James is an autistic adult who was also diagnosed with epilepsy at the age of fifteen. He has limited verbal communication, and can say a couple of verbal phrases. This doesn’t mean he can’t share his thoughts, feeling, and needs – it just means that he communicates them in a different way.
Non-verbal doesn’t mean non-thinking – and non-verbal communication can be as expressive as verbal communication. There are so many wonderful ways to communicate, be it through gestures, body language, signing, or an AAC device, and it’s just as meaningful as spoken language.
James loves nothing more than visiting his favourite café, greeting the staff and enjoying a slice of millionaire shortbread. However, this joyful occasion can quickly become eclipsed by the reception from other customers when they see him behaving in a way that they perceive to be different.
During their café visit, James becomes excitable and starts stimming. Stimming, or self-stimulatory behaviour, is repetitive behaviours, such as hand-flapping, rocking, or making verbal sounds. They can vary from person to person, in both appearance and frequency. Some people may stim for enjoyment, while others find it to be a self-soothing behaviour.
The stimuli in a busy café setting can be overwhelming – with loud noises, large swathes of people, and strong smells. In that moment, stimming can be a useful tool to regulate emotions and process the sensory environment.
When James started stimming in the queue at the cafe, he was met with stares, tuts, and comments from other customers. What many people don’t realise is that stimming is often a helpful way to manage a situation and reduce anxiety and stress for some autistic individuals.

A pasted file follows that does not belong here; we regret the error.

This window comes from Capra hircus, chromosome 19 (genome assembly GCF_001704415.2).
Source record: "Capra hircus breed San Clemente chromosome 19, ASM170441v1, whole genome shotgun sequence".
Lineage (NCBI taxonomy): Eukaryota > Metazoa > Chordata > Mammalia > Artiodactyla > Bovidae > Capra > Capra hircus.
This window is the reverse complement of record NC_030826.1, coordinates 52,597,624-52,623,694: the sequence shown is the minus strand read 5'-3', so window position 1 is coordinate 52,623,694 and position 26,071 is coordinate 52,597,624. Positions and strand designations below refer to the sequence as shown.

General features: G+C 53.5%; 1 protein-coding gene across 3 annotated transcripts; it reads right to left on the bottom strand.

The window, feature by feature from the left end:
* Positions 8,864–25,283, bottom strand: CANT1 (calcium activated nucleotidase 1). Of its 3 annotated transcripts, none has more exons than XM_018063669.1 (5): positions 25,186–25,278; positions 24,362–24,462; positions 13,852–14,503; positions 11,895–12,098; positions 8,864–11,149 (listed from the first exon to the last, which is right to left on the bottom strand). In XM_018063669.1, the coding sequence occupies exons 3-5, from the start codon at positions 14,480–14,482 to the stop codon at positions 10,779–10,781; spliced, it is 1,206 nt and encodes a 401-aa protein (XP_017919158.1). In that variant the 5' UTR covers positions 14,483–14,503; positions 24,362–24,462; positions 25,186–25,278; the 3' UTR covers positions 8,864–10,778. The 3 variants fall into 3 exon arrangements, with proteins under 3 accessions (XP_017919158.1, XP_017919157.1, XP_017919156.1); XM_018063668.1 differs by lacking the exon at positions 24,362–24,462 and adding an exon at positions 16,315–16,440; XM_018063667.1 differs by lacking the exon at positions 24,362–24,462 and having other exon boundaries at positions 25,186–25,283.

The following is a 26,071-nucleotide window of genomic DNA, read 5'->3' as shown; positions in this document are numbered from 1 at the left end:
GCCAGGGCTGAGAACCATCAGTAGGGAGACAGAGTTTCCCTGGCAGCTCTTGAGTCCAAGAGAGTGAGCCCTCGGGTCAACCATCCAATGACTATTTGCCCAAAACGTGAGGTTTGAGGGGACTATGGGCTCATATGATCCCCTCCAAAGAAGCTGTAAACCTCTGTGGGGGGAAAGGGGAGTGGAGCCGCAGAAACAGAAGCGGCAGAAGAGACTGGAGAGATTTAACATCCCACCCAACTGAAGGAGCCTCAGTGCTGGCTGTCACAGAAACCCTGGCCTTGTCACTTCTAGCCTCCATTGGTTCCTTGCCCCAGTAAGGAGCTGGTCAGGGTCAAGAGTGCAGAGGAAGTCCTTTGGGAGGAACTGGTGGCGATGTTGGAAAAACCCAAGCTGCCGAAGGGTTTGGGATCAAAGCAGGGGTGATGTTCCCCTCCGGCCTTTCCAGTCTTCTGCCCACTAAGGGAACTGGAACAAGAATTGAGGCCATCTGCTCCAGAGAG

Judgement from onlookers only adds to the stress and makes the situation uncomfortable and upsetting for James and his family. It doesn’t take much to be kind, like the thoughtful customer who offered up her seat after noticing their distress. She didn’t treat them any differently, and thanks to her considerate gesture, James was able to settle in and enjoy his time.
The staff at the café are another great example of autism allies. They love seeing James and the feeling is equally reciprocated. When asked how he feels about going to the café, James uses one of his few verbal phrases, ‘happy’.
They have nurtured a safe and welcoming space, where he can feel a sense of belonging. Having people who are so accommodating makes all the difference to his experience. They accept him for who he is and make him feel valued and supported.
By seeing it from another perspective, we can learn why some people may behave and communicate differently. Instead of making our own assumptions, we can empathise and increase our understanding, becoming allies who are inclusive of autistic people.
His Top Tip: Make an attempt to learn and understand why some people may behave differently – instead of being judgemental, try to empathise and be respectful.